Give Someone or Something The Thumbs Up - Learn English Idioms
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Idiom of the Day – To give someone the thumbs up

thumbs upThe thumbs up is a hand gesture achieved by clenching your fist and pointing your thumb upwards.

If you give the thumbs up you are showing your support or approval of someone or something.

Watch the video below to see Richard Ford (Q Language English teacher) demonstrate giving someone the thumbs up and explaining how you might use this common English expression.

View this clip on You Tube 

 Give  Richard a ‘thumbs up’ by ‘Liking’ it using the tabs on the left <=======. 🙂 

 

Video Transcript

Idiom of the day! To give some one the thumbs up. To give someone the thumbs up means that you give them your approval. This is giving the thumbs up. So if you’ve given the thumbs up to somebody it means you’ve given them your approval. It could also mean that you think something is very, very good. “I give the movie a big thumbs up!” So please give us a thumb up on You Tube and I’ll see you very, very soon. Thank you.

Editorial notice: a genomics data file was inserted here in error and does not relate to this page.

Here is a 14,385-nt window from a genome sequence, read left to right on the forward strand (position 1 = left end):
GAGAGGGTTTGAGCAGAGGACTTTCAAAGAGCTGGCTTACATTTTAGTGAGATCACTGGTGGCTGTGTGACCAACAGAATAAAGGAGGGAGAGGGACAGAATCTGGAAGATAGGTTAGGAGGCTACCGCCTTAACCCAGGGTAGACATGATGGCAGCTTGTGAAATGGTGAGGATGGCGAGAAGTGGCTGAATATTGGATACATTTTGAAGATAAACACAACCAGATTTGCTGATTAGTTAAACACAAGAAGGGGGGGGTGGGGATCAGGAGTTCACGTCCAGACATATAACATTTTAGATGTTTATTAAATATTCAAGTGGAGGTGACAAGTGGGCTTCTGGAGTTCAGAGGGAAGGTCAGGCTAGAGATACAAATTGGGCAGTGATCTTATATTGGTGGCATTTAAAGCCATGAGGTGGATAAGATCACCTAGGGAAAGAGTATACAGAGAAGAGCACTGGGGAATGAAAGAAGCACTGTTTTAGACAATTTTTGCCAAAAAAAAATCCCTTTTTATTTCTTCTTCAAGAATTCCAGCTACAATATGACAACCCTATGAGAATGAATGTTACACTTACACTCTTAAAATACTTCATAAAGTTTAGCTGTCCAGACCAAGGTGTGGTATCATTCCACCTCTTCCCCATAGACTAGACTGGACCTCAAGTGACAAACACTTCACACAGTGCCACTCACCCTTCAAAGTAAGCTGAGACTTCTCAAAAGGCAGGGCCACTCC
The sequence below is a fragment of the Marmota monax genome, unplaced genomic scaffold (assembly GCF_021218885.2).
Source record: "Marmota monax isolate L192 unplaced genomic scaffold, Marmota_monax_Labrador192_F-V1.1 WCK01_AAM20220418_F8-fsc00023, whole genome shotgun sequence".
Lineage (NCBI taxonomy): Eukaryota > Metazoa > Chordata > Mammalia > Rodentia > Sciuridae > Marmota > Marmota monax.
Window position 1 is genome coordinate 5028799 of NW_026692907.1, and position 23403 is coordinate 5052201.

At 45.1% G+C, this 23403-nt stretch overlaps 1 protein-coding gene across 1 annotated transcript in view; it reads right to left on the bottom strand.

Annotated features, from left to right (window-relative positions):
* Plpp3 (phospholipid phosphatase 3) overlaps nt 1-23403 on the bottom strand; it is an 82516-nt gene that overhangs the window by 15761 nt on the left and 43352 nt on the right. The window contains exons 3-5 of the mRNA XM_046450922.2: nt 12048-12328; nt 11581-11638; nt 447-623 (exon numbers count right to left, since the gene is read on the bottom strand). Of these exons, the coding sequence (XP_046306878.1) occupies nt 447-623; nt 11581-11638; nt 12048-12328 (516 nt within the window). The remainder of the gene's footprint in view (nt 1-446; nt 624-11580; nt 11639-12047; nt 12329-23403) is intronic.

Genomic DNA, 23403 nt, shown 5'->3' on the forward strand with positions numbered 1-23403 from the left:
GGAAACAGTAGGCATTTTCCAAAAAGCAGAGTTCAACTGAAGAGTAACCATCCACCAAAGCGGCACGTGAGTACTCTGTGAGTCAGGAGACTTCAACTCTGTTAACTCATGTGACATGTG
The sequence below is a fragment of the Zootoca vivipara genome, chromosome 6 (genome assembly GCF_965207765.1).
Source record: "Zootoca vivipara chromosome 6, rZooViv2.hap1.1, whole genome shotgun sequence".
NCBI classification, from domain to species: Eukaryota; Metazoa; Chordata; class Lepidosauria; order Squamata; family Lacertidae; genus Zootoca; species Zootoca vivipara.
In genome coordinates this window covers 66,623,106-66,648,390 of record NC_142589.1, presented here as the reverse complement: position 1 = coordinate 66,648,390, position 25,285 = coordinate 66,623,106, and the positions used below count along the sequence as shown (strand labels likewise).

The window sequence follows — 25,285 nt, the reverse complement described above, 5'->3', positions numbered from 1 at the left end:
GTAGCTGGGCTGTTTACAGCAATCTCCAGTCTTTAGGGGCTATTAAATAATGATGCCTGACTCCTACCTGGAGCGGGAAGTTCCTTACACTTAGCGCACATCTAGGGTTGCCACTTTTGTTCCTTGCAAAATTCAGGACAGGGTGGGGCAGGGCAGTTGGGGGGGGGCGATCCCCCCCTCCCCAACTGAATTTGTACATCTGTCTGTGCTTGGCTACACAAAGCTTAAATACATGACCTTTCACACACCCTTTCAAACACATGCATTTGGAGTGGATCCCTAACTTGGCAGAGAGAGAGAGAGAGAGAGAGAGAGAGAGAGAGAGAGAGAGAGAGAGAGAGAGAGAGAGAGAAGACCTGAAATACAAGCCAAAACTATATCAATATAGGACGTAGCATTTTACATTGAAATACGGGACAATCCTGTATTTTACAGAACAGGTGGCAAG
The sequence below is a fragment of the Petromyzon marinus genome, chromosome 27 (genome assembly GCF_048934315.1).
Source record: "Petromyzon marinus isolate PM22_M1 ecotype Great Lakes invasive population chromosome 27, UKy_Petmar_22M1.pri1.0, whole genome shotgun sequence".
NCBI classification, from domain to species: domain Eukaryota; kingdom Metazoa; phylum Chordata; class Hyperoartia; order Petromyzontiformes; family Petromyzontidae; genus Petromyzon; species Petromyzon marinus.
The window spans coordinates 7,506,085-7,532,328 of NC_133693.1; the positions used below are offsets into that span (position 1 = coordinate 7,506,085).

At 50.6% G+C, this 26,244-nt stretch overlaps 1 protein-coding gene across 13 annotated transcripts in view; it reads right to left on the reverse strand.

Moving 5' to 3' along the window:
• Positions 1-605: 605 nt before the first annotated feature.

Sample Sentences

1. Jane asked her her new boyfriend if he liked her new hairstyle. He just smiled and gave her a thumbs up.

2. Q Language Chinese courses get the thumbs up from students worldwide.

3. Arthur C Clarke’s award-winning film get the thumbs up from the Cannes Film Festival

 

 WARNING! –  Be Careful Where You Give a Thumbs Up

Please be careful who you give a thumbs up to or where you give it – you could be committing a serious foreign language faux pas! In some countries and in some cultures giving someone the thumbs up is considered the worst possible insult and it could get you into a lot of trouble.

According to Wikipedia:

Thumbs up traditionally translates as the foulest of gesticulative insults in some Middle Eastern countries, especially in Iran — the most straightforward interpretation is “Up yours, pal!”. In Iran, it is traditionally an obscene gesture, equivalent to the use of the middle finger in the Western world. The sign has a similarly pejorative meaning in parts of West Africa, South America, Iran, and Sardinia, according to Roger E. Axtell’s book Gestures: The Do’s and Taboos of Body Language Around the World.”

 

For more details, read this Wikipedia article.

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